Inflatable habitats have long been recognized as a key technology for opening the solar system to human exploration and commercial development, because they can be launched in a compact form in the small confines of a launch vehicle’s cargo shroud, which is streamlined to minimize air resistance during its flight from Earth’s surface to orbit, then expand into much roomier quarters for their crew. They also have a low weight-to-volume ratio. At 3,000 pounds and 560 cubic feet of pressurized volume, for instance, BEAM weighs only 5.35 pounds per cubic foot.
Also, although living inside a balloon while traveling through the vacuum of space may seem more risky than living in a hard aluminum shell, inflatables as they have been developed turn out to be actually safer than the current ISS modules. The BEAM’s skin is made up of multiple layers which include a layer of Vectran, a bulletproof fabric two times stronger than Kevlar. Vectran doesn’t tear if punctured, and tests have shown that micrometeoroids that would penetrate the walls of ISS only got halfway through the BEAM’s skin. Even if it is punctured, BEAM wouldn’t burst like a balloon. Just like any other ISS module, it would leak slowly enough to allow anyone inside to evacuate.
BEAM offers better radiation protection, too. Some of the highly energetic particles which make up space radiation are shattered on impact with the ISS aluminum skin and create secondary radiation. Those particles pass through the thinner walls of Bigelow’s inflatables without disintegrating, so although anyone inside would get the same dose of primary radiation, they would get none of the secondary.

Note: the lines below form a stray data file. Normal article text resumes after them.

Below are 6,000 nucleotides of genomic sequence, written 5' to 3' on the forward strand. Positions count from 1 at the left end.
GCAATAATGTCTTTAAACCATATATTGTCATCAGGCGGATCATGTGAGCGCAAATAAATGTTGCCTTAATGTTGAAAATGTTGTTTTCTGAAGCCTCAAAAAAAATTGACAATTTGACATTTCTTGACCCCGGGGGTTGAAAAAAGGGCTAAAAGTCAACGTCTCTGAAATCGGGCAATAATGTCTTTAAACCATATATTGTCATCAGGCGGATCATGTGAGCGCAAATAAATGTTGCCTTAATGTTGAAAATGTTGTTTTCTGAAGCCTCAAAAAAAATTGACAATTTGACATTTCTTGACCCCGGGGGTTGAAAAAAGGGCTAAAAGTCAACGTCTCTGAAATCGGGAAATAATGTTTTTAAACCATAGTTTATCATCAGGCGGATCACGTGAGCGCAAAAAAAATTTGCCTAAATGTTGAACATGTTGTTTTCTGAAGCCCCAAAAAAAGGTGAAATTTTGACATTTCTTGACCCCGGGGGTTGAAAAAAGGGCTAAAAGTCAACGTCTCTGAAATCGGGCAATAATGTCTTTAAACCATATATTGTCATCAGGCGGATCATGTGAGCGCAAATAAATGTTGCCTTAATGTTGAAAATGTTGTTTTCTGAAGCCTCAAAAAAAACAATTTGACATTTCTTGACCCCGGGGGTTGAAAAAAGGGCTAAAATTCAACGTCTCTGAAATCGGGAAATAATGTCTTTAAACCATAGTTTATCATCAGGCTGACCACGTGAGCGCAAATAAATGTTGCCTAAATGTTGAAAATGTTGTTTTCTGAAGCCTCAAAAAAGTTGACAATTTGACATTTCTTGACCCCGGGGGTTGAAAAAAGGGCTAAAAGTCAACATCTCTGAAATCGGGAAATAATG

One other feature that the ISS crew will appreciate: the nonmetallic BEAM walls absorb more sound than the aluminum walls of the ISS modules, so BEAM will be the quietest place aboard ISS.
The two-year trial of BEAM on ISS is a real bargain for NASA. Bigelow has spent about $250 million to develop inflatable space habitats, and NASA is paying only $17.8 million to try one out. As NASA Deputy Administrator Lori Garver said when the contract was announced, “This is a gateway for NASA to utilize private sector investment, and for pennies on the dollar to expand our understanding of this technology.”
Getting NASA’s seal of approval is also important to Bigelow’s commercial marketing plan. Once commercial crew transport services become available through SpaceX with their Dragon capsule and Boeing with their CST-100, Bigelow plans to launch a commercial space station and rent it out as a research laboratory and microgravity manufacturing facility to private companies and foreign governments. The station will be constructed with two BA-330 modules, Bigelow’s basic building blocks that each contain 330 cubic meters (about 12,000 square feet) of habitable volume. The two-module configuration would give Bigelow’s space station more than two-thirds as much habitable volume as ISS—with much cheaper and much less restricted access. When that day comes, having NASA’s validation of its hardware will make it easier to attract customers. “NASA carries a great deal of prestige internationally,” says Mike Gold, Bigelow’s director of Washington operations and business growth. “Many potential clients have expressed to us that working with NASA helps bolster the way others view us, particularly overseas. You can’t have a stronger, brighter gold star than working with the agency.”
Beyond its use for space stations in Earth orbit, expect to see inflatable technology used for habitats on the Moon and Mars—anywhere humans venture in the Solar System. Bigelow Aerospace will be there to sell them to NASA, and to anyone else who needs them.
Clifford R. McMurray is a former executive vice president of the National Space Society.